The world has gone mobile and the worlds of PR and marketing are racing to do a bit of catching up. As the lines between marketing disciplines blur, so do the lines between when and how people are logging on to the Web. They’re on their computers and watching TV at the same time. Or watching TV and tweeting from their mobile devices during the commercials.
In today’s guest post, Zach Hoffman, founder and CEO of Internet marketing company exults talks about how marketers and PR pros can make their mobile campaigns resonate with an ever-growing audience. Exults was rebranded this year, and Hoffman has more than 15 years of experience in the Internet marketing space.
According to Hoffman, by taking three basic factors into account, you can jump start your mobile efforts.
We wondered how long this would last. Answer: about 24 hours.
That’s how long it took Verizon to back down from its absurd plan to charge wireless customers $2 for each one-time payment made online or over the phone, a.k.a, in Verizon parlance, the “convenience fee.”
The announcement was made in a press release on the Verizon website. According to the statement, they’re dumping the fee following “customer feedback about the plan, which was designed to improve the efficiency of those transactions.” In other words, the company was being skewered on social media and in the press and decided the $2 wasn’t worth the bad buzz and negative business consequences. Sounds very familiar.
According to The Huffington Post, there was online outcry, petitions, and even talk of an FCC investigation. Rather than charging the fee, the company says it will encourage customers to use one of the existing payment options. The fee was meant to go into effect in January.
Because there hasn’t been enough weirdness in wireless news, it’s being reported that analysts predict Leap and Metro PCS may be taken over by one of the monolithic carriers.
Businessweek says AT&T and T-Mobile USA are eyeing the smaller pay-as-you-go wireless companies because the AT&T/T-Mobile merger fell through this month amid antitrust problems. Vision2mobile.com also writes that the deal would be more likely to get approval. Metro PCS, based in Texas, has 9 million subscribers and Leap, 5.7 million. T-Mobile, by comparison, is the fourth-largest wireless carrier in the U.S., with 33 million subscribers.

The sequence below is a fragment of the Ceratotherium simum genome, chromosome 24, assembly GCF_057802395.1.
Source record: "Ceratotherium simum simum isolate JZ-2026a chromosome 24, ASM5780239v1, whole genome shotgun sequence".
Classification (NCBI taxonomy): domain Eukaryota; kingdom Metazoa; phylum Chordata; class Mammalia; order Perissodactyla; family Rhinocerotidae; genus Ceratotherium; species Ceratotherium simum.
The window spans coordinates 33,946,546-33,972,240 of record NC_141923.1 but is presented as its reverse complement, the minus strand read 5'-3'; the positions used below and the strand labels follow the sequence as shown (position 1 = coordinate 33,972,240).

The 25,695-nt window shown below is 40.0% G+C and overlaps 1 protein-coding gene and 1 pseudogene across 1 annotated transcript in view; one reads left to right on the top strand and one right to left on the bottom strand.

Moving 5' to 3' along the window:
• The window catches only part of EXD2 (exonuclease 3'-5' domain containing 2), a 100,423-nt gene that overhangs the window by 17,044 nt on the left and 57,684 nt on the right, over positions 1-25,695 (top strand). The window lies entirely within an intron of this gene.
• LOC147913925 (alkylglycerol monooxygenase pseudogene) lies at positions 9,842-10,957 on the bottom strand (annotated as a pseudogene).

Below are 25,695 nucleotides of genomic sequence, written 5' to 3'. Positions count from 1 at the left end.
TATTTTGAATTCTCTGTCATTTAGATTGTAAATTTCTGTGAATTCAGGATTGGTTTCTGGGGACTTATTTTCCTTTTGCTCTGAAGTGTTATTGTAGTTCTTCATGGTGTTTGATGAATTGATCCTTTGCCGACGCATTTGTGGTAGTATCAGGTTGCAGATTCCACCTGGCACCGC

A leaked memo posted on Engadget reveals Verizon’s plan to start charging customers $2 for each one-time online payment or bill payment over the phone on January 15. Verizon confirms this ridiculous plan. And they’re calling it a “convenience fee.”
Remember the uproar when Bank of America tried to charge $5 for debit card purchases? Apparently, Verizon doesn’t. Ultimately, BofA had to dump the plan because of the backlash and other banks, taking a hint, decided to dump theirs as well.
Both Engadget and CNET suggest alternatives to charging a fee, such as stiffer late fee penalties and (gasp!) a reward for loyal customers who sign up for an automatic bill pay.
Charging people more when they’re recovering from holiday spending during a tough economic period is simply wrong-headed. It’s made even more so when telecom companies were among those on a “most-hated” list published just a couple of months ago. Folks on Twitter and on blogs are already complaining. Moreover, this is happening while service outages are a problem. Let’s see how long this lasts.
Click through for his thoughts and click here for more on the firm’s Naked Culture blog. And if there’s anything you’d like to add to the conversation, the comments section is open.
It is a time when TVs that are aligned with and act like our computers – smart TVs – are the ones on two-thirds of people’s shopping lists. And 40 percent of consumers say they will upgrade their TVs in 2012. Sites like YouTube are prepared to sidestep the television industry all together as video stars like Fred and The Annoying Orange (“Hey apple? Apple? Hey apple?”) launch their own channels.
“Chicken fingers and cross-tracks, enough said,” the description reads.
The Cannes Lions International Festival of Creativity has announced that it will award the top campaigns in mobile starting in 2012, and leading the Mobile Lions jury will be Saatchi & Saatchi’s Tom Eslinger.
Mobile Lions will be handed out to the best examples of campaigns which work through a mobile device, app, or mobile Web, according to a press release from the Cannes Festival.
Campaigns will be judged on creativity, execution, relevance to the mobile platform and results.
What categories will be up for grabs?
A lot is going on this week with our daily technology tools, and some of it is not going over well.
Google Reader has been updated with some changes, has been reviewed poorly, leading one to even call it an “epic tech fail.” The “like” button has been banished, and replacing it with the +1, a Google Plus option, is not everyone’s cup of tea. People like having a choice on how to share an article.